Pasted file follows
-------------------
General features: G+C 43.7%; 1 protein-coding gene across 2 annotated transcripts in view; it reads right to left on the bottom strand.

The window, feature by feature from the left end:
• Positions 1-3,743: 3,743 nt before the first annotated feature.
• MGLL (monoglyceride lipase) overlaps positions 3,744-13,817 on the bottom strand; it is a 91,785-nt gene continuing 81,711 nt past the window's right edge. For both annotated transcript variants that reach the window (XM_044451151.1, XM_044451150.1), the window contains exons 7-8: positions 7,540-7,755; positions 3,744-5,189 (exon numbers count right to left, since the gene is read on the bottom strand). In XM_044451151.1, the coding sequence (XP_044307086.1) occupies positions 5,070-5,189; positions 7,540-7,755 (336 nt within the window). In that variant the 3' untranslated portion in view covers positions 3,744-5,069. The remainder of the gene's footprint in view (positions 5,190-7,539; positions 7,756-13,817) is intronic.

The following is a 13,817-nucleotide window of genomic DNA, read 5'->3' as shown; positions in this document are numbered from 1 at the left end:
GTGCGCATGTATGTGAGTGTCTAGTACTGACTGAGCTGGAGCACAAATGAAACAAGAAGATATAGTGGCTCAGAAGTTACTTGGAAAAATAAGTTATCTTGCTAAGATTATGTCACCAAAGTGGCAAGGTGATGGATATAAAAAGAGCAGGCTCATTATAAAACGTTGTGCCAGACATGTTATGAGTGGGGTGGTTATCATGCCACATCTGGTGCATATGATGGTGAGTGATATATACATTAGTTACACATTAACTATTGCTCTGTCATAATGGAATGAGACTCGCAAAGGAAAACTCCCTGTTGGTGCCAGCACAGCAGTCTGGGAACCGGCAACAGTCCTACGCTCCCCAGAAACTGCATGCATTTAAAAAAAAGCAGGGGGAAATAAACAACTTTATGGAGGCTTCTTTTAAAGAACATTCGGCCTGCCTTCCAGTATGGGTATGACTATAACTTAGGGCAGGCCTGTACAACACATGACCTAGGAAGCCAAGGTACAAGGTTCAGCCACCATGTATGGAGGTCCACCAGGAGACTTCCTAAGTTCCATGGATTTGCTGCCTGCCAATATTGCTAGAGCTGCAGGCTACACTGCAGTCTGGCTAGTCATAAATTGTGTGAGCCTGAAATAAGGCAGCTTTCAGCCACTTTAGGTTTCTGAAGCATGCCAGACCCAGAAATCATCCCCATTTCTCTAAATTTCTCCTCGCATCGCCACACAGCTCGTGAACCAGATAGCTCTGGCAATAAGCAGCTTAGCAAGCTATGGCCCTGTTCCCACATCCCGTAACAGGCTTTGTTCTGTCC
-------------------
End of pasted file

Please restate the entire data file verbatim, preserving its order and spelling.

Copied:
General features: G+C 43.7%; 1 protein-coding gene across 2 annotated transcripts in view; it reads right to left on the bottom strand.

The window, feature by feature from the left end:
• Positions 1-3,743: 3,743 nt before the first annotated feature.
• MGLL (monoglyceride lipase) overlaps positions 3,744-13,817 on the bottom strand; it is a 91,785-nt gene continuing 81,711 nt past the window's right edge. For both annotated transcript variants that reach the window (XM_044451151.1, XM_044451150.1), the window contains exons 7-8: positions 7,540-7,755; positions 3,744-5,189 (exon numbers count right to left, since the gene is read on the bottom strand). In XM_044451151.1, the coding sequence (XP_044307086.1) occupies positions 5,070-5,189; positions 7,540-7,755 (336 nt within the window). In that variant the 3' untranslated portion in view covers positions 3,744-5,069. The remainder of the gene's footprint in view (positions 5,190-7,539; positions 7,756-13,817) is intronic.

The following is a 13,817-nucleotide window of genomic DNA, read 5'->3' as shown; positions in this document are numbered from 1 at the left end:
GTGCGCATGTATGTGAGTGTCTAGTACTGACTGAGCTGGAGCACAAATGAAACAAGAAGATATAGTGGCTCAGAAGTTACTTGGAAAAATAAGTTATCTTGCTAAGATTATGTCACCAAAGTGGCAAGGTGATGGATATAAAAAGAGCAGGCTCATTATAAAACGTTGTGCCAGACATGTTATGAGTGGGGTGGTTATCATGCCACATCTGGTGCATATGATGGTGAGTGATATATACATTAGTTACACATTAACTATTGCTCTGTCATAATGGAATGAGACTCGCAAAGGAAAACTCCCTGTTGGTGCCAGCACAGCAGTCTGGGAACCGGCAACAGTCCTACGCTCCCCAGAAACTGCATGCATTTAAAAAAAAGCAGGGGGAAATAAACAACTTTATGGAGGCTTCTTTTAAAGAACATTCGGCCTGCCTTCCAGTATGGGTATGACTATAACTTAGGGCAGGCCTGTACAACACATGACCTAGGAAGCCAAGGTACAAGGTTCAGCCACCATGTATGGAGGTCCACCAGGAGACTTCCTAAGTTCCATGGATTTGCTGCCTGCCAATATTGCTAGAGCTGCAGGCTACACTGCAGTCTGGCTAGTCATAAATTGTGTGAGCCTGAAATAAGGCAGCTTTCAGCCACTTTAGGTTTCTGAAGCATGCCAGACCCAGAAATCATCCCCATTTCTCTAAATTTCTCCTCGCATCGCCACACAGCTCGTGAACCAGATAGCTCTGGCAATAAGCAGCTTAGCAAGCTATGGCCCTGTTCCCACATCCCGTAACAGGCTTTGTTCTGTCC